The Berean Expositor
Volume 23 - Page 172 of 207
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#23.  The Revised Version.
"Our task was revision, not re-translation"
(Revisers' note).
pp. 229 - 231
The first consideration before the Revisers was that of the Greek Text. This, to use
their own language, "was the necessary foundation of our work":--
"Textual criticism, as applied to the Greek New Testament, forms a special study of
much intricacy and difficulty, and even now leaves room for considerable variety of
opinion among competent critics . . . . . In the early part of the work every various
reading requiring consideration was discussed and voted upon by the company. After a
time the precedents thus established enabled the process to be safely shortened; but it
was still at the option of every one to raise a full discussion on any particular reading, and
the option was freely used . . . . . Many places still remain where, for the present, it would
not be safe to accept one reading to the absolute exclusion of the others. In these cases
we have given alternative readings in the margin, wherever they seem to be of sufficient
importance or interest to deserve notice" (Reviser's Preface).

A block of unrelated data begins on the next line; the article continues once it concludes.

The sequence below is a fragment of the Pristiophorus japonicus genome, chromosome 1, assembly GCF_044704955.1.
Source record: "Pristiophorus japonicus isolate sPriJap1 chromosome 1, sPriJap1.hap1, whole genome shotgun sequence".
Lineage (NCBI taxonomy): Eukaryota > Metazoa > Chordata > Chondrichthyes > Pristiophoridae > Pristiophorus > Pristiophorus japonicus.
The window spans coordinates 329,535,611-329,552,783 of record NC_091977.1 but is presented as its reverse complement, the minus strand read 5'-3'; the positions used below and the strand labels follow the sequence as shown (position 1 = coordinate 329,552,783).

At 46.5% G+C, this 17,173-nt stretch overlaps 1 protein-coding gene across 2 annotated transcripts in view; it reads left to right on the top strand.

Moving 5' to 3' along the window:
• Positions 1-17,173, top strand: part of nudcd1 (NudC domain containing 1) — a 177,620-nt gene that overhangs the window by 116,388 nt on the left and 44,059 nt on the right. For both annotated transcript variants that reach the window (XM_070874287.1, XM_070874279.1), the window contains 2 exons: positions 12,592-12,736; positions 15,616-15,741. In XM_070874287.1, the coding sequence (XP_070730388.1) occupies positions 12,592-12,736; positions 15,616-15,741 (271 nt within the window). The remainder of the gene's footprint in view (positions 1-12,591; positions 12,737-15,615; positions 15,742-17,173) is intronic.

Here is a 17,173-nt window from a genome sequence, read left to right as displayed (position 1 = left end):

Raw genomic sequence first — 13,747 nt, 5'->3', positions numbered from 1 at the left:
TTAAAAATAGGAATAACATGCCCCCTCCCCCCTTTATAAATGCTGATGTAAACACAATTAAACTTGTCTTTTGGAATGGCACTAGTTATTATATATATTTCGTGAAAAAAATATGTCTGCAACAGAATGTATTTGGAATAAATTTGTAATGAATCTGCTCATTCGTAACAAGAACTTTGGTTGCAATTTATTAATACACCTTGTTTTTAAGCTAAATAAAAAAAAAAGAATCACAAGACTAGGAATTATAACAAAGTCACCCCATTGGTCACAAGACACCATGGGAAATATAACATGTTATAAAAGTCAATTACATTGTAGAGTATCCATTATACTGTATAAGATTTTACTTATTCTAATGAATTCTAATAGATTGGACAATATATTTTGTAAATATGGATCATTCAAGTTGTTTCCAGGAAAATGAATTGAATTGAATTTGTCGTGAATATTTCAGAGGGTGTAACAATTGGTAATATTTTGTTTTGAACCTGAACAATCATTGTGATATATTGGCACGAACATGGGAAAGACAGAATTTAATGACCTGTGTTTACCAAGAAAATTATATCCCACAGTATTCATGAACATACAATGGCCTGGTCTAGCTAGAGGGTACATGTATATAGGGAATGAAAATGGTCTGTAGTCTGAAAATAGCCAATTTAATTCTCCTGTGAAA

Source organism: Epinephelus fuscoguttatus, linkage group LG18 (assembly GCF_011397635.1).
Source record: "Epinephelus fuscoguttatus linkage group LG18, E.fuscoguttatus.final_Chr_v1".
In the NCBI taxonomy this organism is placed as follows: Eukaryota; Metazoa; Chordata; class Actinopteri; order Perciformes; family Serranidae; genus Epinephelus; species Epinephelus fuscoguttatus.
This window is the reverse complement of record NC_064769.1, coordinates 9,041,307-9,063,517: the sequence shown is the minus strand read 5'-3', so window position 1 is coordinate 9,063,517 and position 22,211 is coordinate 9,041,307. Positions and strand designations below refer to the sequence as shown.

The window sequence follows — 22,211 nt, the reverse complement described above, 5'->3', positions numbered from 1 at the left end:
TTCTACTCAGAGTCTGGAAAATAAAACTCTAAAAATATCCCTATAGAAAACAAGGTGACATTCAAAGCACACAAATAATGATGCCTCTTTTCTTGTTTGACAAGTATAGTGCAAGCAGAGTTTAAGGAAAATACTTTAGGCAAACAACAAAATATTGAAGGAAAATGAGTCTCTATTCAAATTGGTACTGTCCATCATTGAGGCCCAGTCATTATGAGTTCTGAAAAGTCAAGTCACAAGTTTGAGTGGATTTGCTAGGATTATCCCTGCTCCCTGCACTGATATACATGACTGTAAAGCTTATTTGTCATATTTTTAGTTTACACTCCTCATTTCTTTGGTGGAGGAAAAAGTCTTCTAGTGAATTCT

Passing from the question of the text to the translation, the Revisers were enjoined
"to introduce as few alterations as possible, consistently with faithfulness". Their task, to
use their own language, "was revision, not re-translation", and this fact must be given due
place in any consideration of the resulting Version. Speaking of the changes that were
necessary in spite of this enjoinder, the Revisers say:--
"In the application however of this principle to the many and intricate details of our
work, we have found ourselves constrained by faithfulness to introduce changes which
might not at first sight appear to be included under the rule."
The alterations found in the R.V. may be roughly grouped in five principal classes:--
(1) Alterations positively required by change of reading in the Greek Text.
(2) Alterations made where the A.V. appeared either to be incorrect, or to have chosen
the less probable of two possible renderings.
(3) Alterations of obscure or ambiguous renderings into such as are clear and express in
(4) Alterations of the A.V. in cases where it was inconsistent with itself in the renderings
of two or more passages confessedly alike or parallel.
(5) Alterations rendered necessary by consequence, that is, arising out of changes
already made, though not in themselves required by the general rule of faithfulness.
The frequent inconsistencies of the A.V. caused the Revisers much embarrassment,
where even in the same chapter the same Greek word would be rendered several ways.
Their alterations made necessary by consequence they explain as follows:--
"When a particular word is found to recur with characteristic frequency in any one of
the Sacred Writers, it is obviously desirable to adopt for it some uniform rendering.
Again, where, as in the case of the first three Evangelists, precisely the same clauses or